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How One Goes About Assessing Language Disorders (Essay Sample)


Take the time to explore how one goes about assessing language disorders. It's actually quite challenging, and sometimes impossible! Explore assessment tools that are designed to evaluate language disorders and share one of these tests with the class. What is the test? What specific disorder does it aim to diagnose, and how does it go about doing this?


Speech disorder assessment
An Assignment Submitted by
Name of Student
Name of Establishment
Class XXXX, Section XXXX
Language disorders are speech ailments associated with the handling of linguistic information in thought and expression. Challenges experienced among people with language disorders may range from grammatical to semantic, causing mispronunciations, poor intonation, etc. Examples of language disorders include aphasia, pragmatic language impairment, anomic aphasia, developmental verbal dyspraxia, dysprosody, speech sound disorder, auditory verbal agnosia, dyscravia, etc.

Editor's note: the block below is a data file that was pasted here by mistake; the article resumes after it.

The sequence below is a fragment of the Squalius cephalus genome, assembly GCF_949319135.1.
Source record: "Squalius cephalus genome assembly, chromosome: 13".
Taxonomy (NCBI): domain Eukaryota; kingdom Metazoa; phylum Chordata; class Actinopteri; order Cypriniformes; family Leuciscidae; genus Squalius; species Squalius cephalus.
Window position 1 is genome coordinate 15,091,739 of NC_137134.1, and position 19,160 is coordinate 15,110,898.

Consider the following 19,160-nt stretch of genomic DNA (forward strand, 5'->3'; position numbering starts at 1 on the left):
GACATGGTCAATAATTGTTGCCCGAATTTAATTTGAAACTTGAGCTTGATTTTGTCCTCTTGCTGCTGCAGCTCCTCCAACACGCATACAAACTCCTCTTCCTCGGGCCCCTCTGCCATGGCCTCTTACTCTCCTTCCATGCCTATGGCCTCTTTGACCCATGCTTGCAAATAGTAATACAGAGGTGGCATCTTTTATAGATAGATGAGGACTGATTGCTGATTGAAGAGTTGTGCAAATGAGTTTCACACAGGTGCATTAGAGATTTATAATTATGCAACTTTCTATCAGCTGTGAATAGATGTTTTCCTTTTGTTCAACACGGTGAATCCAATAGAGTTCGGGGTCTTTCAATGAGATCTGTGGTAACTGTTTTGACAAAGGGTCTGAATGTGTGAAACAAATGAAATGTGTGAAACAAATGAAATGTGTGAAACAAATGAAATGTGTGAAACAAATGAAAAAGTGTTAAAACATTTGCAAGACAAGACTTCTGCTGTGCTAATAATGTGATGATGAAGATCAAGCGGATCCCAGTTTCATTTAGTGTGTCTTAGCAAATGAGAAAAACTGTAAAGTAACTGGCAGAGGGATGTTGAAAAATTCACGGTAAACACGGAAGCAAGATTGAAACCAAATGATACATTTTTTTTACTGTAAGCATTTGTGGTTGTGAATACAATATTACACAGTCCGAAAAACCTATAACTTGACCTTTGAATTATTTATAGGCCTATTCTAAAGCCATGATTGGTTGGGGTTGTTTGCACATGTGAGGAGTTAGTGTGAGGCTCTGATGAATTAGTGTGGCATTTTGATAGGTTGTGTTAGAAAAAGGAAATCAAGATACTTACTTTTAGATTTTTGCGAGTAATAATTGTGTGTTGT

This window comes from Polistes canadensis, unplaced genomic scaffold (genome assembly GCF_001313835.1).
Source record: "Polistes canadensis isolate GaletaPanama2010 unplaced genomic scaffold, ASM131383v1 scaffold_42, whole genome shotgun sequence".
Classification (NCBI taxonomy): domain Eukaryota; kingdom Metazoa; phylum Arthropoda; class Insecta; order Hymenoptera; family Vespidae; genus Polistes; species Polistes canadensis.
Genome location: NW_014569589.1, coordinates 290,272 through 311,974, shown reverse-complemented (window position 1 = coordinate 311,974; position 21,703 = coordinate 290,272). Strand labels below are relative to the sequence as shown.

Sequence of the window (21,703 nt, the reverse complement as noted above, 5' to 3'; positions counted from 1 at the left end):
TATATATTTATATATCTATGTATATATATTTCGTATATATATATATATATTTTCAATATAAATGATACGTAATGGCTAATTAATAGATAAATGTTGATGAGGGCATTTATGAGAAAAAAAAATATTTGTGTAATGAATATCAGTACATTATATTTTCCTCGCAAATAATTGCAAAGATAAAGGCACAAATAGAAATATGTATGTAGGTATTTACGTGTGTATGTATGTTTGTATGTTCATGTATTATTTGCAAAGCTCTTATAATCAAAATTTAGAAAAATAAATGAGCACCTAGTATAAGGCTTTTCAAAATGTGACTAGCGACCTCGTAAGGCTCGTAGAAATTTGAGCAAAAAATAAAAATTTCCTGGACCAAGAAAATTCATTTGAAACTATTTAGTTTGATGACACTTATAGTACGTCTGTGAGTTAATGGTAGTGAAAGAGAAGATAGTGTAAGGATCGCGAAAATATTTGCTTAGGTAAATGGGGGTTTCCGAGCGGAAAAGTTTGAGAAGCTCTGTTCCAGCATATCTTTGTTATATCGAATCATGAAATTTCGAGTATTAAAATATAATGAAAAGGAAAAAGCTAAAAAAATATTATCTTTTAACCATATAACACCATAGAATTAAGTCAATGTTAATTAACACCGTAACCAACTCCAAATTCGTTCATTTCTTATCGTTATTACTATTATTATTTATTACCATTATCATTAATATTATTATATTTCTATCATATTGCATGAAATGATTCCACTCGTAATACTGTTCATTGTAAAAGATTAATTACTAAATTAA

Clinicians choose the most suitable techniques to employ for specific individuals based on a number of factors including age, cultural milieu, disorder severity, language profile, cognitive operation, hearing abilities, etc. Each of these factors has specific usefulness in the assessment and a brief examination of each will illustrate the point. Age is the most important factor because some disorders are age-specific or preponderant in certain age groups. Some disorders are only there up to a certain age then they disappear while others appear from a certain age. Cultural background also has influence because of intonations and pronunciations that may predispose speakers to ignore or stress certain sounds. The severity is also important because some disorders are only curable up to a certain degree (Dodd, 2013, Ch8).
The process of assessing language disorders involves three basic steps; screening, comprehensive assessment, and diagnosis. The screening takes place at the point where an individual is suspected to have a language disorder. Its purpose is simply to determine whether there is a need for deeper assessments or if a problem is simply fleeting. Some of the processes undertaken with screening include interviews with parents, teachers, close relations, etc.; screening for hearing ability; age-specific speech tests, etc. Once these are complete then a recommendation may arise such as; full language appraisal; full audiologic appraisal or detailed speech appraisal. This leads to the next stage which is comprehensive assessments which will look at issues such as; unique individual's history; oral operations assessment and speech process testing. From the results at the screening stage, clinicians can employ

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